Ah yes, the 555 piano project. Be it the Atari Punk Console, or some other 555 based synthesizer, Hackers just love to hear what the 555 can do when attached to a few passives and a speaker. It’s a sound to behold. But for [Berna], that wasn’t quite enough! Below the break, you can see his creation, called the Acordeonador.
A portmanteau of the Spanish words for “Accordion” and Generator”, the Acordeonador does what no project we’ve seen so far can do: It turns a CD drive into a generator for a 555 based synthesizer.
To give the Acordeonador a more analog feeling, a large 4700uf electrolytic capacitor stores just enough energy to make the music generation more than an on/off affair. It’s a great effect, and it works well! Not being one to leave any details out, [Berna] prototyped the build on perf board and then covered the board in what appears to be an wood grained contact paper, giving it that 1970’s dual keyboard electric organ feel.
It might seem almost comical to our more fresh-faced readers, but there was a time when you could go into a big box retailer and purchase what was known as a “DivX Player”. Though they had the outward appearance of a normal DVD player, these gadgets could read various digital video file formats off of a CD-R or DVD-R, complete with rudimentary file browser. Depending on how much video compression you could stomach, a player like this would allow you to pack an entire season of a show or multiple movies onto a single disc. Before we started streaming everything online, that was kind of a big deal.
[Roberto Piva] got his hands on one of these early digital media players, a KiSS DP-500 circa 2003, and decided that it was too unique to send off to the recycling center. Not only was he curious about what made it tick, but he thought it would be interesting to try converting it into a Raspberry Pi powered streaming media player. One might say there’s something almost perverse about taking the carcass of one of these devices and stuffing it full of the same technology that made it obsolete in the first place, but who are we to judge?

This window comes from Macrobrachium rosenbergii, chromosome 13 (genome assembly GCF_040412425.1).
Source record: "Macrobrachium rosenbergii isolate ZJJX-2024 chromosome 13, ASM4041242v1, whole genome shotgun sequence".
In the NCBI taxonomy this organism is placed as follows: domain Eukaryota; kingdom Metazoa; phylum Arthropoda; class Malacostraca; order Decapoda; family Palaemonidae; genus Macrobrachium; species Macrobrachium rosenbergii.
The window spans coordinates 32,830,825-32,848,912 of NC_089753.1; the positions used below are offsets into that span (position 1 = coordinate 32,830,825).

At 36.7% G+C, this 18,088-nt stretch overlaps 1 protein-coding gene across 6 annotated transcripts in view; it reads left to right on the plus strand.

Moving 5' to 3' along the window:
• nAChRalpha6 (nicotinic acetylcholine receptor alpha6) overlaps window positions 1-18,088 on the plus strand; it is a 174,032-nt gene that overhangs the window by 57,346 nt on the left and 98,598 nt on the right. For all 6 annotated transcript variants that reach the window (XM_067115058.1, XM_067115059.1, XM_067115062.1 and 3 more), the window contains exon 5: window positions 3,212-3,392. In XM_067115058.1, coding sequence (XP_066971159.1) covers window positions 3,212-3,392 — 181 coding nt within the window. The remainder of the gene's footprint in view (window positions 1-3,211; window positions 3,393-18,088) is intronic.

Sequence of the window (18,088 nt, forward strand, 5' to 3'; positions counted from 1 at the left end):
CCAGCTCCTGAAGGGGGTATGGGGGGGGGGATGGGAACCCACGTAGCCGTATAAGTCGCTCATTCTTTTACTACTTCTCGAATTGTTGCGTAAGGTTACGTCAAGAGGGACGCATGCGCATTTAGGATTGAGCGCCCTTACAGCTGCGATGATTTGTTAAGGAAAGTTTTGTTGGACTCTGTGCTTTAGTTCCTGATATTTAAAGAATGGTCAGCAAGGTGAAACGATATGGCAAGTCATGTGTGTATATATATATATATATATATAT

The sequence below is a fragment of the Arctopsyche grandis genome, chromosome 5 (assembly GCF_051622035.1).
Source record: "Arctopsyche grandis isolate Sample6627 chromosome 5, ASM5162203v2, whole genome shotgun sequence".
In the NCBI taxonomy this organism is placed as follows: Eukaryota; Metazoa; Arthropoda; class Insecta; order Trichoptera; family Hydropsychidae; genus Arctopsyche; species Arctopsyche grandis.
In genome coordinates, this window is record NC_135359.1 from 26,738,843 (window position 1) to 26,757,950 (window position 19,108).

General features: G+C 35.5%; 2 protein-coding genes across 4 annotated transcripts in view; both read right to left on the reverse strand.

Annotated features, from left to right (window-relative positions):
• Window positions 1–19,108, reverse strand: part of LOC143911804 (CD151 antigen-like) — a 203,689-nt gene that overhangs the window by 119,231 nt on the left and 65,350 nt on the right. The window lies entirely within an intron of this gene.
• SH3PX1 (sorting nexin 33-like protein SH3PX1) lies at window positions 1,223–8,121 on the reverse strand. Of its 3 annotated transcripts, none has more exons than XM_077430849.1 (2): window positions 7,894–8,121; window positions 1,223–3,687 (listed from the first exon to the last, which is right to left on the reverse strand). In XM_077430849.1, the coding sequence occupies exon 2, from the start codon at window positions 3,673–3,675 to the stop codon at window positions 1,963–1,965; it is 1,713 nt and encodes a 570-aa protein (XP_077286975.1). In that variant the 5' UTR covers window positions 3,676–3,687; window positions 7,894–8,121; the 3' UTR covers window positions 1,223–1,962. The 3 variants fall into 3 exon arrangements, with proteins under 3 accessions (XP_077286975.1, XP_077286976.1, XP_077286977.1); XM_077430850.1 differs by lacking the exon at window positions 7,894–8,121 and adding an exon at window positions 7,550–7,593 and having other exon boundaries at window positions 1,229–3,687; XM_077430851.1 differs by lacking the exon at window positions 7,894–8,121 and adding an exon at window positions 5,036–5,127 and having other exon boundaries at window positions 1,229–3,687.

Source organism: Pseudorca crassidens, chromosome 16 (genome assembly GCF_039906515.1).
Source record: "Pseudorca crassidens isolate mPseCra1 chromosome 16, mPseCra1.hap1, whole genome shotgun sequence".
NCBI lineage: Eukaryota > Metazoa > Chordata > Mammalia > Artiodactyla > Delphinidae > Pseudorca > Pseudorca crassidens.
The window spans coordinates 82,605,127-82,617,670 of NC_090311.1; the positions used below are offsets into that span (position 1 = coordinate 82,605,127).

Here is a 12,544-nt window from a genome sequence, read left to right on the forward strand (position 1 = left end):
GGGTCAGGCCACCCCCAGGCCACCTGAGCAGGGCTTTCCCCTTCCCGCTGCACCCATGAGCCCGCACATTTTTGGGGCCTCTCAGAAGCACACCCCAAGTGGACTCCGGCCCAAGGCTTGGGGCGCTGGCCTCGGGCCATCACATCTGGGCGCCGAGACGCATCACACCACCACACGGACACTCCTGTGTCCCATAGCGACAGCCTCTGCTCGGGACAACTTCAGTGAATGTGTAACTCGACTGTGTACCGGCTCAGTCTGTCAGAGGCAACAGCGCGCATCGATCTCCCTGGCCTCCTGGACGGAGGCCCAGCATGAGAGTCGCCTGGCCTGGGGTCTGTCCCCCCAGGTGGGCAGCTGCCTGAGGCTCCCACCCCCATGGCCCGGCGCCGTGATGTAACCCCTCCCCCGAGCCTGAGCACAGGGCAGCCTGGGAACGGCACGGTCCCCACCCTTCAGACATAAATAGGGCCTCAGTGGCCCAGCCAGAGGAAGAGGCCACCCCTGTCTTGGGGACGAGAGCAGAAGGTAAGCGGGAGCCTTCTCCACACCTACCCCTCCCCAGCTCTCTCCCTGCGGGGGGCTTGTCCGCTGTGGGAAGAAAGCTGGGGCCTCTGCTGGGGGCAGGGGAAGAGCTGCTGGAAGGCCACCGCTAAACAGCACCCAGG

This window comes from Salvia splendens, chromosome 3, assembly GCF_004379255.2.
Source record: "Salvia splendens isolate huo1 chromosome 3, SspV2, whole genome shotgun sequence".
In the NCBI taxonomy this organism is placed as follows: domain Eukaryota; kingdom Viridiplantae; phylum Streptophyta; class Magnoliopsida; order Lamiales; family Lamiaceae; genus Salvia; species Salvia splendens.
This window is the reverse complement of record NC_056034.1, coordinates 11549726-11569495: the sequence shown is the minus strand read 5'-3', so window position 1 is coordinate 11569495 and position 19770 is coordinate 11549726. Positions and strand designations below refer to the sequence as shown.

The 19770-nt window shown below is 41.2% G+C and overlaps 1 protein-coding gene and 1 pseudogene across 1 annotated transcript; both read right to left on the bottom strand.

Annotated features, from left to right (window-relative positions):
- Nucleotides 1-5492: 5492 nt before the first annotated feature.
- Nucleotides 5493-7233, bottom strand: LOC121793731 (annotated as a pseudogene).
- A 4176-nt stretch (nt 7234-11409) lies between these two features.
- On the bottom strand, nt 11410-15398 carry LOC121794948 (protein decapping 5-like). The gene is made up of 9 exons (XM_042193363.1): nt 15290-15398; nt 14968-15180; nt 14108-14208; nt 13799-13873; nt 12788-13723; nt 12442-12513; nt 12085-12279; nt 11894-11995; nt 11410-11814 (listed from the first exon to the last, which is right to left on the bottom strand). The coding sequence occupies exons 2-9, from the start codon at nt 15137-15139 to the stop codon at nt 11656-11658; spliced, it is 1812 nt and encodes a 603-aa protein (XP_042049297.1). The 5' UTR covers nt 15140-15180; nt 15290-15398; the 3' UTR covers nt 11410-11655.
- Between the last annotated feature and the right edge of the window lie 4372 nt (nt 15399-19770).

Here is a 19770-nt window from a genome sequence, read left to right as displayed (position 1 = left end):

Upon opening the vintage set top box, [Roberto] was immediately struck by how empty the thing was. He got the impression the device was a rush job, pushed out to capitalize on a relatively short-lived trend. Looking at it, we have to agree. It’s almost as though they got a deal on some old VCR chassis laying around in a warehouse someplace and decided to stick some (at the time) modern electronics in it. It even uses what appears to be a standard IDE optical drive rather than something purpose built.
[Roberto] hoped that he could tap into the player’s original power supply, but upon testing found that it wasn’t quite up to the task to reliably running a modern Pi. So into the cavernous enclosure went a powered USB hub, which he wired up to the original power switch on the player’s front panel. The original PSU couldn’t handle the Pi, but it does work nicely to spin up an IDE hard drive that he mounted to the top of the optical drive with zip ties.
This was enough to get a nice Kodi set top box that’s capable of pulling media from the Internet or the internal HDD, but [Roberto] has more plans for the future. He wants to try and get the optical drive working through a USB-to-IDE adapter so the device can come full circle and once again play burned discs full of video files, and mentions he would like to reverse engineer the front panel and IR receiver to control Kodi.